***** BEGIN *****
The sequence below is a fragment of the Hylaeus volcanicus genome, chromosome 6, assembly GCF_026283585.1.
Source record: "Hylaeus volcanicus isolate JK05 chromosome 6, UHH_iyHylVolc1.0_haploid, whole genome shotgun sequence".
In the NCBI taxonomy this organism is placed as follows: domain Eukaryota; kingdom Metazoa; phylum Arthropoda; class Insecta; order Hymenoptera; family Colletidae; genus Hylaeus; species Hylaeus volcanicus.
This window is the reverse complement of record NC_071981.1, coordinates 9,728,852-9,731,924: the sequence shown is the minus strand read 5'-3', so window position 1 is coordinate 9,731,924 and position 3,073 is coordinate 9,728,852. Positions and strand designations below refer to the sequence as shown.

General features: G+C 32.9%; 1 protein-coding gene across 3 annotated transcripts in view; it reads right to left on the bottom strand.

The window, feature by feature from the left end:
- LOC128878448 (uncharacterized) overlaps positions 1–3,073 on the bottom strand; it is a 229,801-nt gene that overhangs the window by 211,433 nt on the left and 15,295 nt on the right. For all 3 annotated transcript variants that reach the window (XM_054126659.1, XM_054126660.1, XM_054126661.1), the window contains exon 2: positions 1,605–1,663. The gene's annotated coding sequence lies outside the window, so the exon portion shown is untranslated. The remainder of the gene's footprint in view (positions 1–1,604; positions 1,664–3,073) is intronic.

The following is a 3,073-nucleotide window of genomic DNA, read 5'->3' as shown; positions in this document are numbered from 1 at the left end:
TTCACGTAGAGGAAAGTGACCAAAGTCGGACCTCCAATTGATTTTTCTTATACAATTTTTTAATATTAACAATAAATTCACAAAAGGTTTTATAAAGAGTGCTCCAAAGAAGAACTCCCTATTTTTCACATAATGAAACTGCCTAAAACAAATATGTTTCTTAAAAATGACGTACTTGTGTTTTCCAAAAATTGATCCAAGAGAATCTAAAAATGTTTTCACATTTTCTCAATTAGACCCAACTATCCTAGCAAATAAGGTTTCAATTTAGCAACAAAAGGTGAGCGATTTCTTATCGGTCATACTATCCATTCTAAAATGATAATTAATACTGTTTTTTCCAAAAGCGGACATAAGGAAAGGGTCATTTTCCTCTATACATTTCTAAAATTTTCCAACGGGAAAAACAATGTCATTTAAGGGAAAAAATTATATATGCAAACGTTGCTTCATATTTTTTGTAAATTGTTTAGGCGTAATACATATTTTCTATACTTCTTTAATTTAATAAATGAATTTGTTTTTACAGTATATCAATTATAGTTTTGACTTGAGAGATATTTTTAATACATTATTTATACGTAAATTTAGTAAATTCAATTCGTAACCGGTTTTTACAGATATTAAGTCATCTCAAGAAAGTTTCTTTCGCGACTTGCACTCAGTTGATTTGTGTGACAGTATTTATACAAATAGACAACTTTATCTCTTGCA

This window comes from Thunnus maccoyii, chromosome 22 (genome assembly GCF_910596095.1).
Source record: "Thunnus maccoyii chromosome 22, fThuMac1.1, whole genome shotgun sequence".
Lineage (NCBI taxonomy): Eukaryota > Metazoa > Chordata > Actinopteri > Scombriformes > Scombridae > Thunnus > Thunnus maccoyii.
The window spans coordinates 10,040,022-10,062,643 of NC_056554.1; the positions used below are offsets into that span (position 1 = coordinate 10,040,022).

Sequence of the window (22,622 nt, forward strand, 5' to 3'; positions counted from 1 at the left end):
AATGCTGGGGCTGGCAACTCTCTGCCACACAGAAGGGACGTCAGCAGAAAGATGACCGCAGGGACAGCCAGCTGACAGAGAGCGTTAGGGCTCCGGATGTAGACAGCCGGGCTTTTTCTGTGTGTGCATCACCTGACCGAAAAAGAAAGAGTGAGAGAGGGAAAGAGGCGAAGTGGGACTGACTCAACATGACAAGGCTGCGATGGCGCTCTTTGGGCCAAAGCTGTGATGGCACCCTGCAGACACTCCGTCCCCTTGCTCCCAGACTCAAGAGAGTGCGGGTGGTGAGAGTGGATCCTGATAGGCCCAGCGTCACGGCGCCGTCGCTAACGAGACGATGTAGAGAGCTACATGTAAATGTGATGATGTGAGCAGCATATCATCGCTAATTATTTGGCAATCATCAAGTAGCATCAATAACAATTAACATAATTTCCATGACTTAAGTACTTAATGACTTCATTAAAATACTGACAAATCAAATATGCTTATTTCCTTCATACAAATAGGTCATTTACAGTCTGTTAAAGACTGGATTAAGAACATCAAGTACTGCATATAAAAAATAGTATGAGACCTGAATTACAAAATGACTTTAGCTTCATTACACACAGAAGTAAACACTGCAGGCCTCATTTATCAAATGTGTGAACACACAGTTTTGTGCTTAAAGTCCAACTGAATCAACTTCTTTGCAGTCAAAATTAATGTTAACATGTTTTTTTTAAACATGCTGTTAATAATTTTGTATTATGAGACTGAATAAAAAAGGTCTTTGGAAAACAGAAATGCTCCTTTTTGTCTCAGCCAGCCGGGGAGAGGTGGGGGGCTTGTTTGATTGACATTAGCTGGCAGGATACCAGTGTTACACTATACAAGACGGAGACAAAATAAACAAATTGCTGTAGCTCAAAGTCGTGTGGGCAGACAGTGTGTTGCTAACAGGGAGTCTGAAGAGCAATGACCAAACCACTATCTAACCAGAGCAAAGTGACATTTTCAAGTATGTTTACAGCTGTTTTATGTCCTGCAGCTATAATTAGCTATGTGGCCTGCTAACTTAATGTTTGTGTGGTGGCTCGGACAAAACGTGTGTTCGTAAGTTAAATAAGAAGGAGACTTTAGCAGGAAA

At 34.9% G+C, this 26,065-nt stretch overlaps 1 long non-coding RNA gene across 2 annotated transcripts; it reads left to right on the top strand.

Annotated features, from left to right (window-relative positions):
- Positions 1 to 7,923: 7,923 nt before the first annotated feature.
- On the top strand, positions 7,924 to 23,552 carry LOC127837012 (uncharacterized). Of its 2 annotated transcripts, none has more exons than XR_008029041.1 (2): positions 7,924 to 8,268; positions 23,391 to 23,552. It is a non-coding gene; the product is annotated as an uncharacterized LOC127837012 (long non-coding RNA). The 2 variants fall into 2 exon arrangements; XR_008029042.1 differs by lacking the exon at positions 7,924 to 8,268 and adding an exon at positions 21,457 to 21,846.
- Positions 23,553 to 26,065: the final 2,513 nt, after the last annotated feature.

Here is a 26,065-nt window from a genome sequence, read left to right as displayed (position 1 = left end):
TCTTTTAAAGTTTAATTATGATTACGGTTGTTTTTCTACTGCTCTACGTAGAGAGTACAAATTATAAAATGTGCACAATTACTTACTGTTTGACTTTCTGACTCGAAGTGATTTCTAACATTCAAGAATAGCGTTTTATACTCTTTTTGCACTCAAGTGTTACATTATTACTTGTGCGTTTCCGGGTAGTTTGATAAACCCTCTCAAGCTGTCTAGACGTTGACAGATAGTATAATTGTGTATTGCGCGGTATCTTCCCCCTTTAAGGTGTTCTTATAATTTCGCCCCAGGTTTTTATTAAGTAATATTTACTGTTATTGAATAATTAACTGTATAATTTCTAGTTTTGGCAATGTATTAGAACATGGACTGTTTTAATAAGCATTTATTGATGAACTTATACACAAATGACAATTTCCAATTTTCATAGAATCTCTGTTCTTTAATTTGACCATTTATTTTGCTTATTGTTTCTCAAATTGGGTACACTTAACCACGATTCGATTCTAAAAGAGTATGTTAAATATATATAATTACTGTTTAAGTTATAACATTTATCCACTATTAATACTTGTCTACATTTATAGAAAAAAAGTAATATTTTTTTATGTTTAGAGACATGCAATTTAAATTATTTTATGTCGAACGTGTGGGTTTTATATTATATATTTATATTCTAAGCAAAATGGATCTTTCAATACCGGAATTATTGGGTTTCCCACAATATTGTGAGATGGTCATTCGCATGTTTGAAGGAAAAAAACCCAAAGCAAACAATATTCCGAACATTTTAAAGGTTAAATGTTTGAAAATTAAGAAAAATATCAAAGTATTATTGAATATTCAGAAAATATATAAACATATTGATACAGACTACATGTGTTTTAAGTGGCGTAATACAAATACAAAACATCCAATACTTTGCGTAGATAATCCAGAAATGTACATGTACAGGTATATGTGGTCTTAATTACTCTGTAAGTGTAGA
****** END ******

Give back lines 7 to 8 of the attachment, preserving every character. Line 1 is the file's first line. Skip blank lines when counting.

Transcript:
- LOC128878448 (uncharacterized) overlaps positions 1–3,073 on the bottom strand; it is a 229,801-nt gene that overhangs the window by 211,433 nt on the left and 15,295 nt on the right. For all 3 annotated transcript variants that reach the window (XM_054126659.1, XM_054126660.1, XM_054126661.1), the window contains exon 2: positions 1,605–1,663. The gene's annotated coding sequence lies outside the window, so the exon portion shown is untranslated. The remainder of the gene's footprint in view (positions 1–1,604; positions 1,664–3,073) is intronic.

The following is a 3,073-nucleotide window of genomic DNA, read 5'->3' as shown; positions in this document are numbered from 1 at the left end: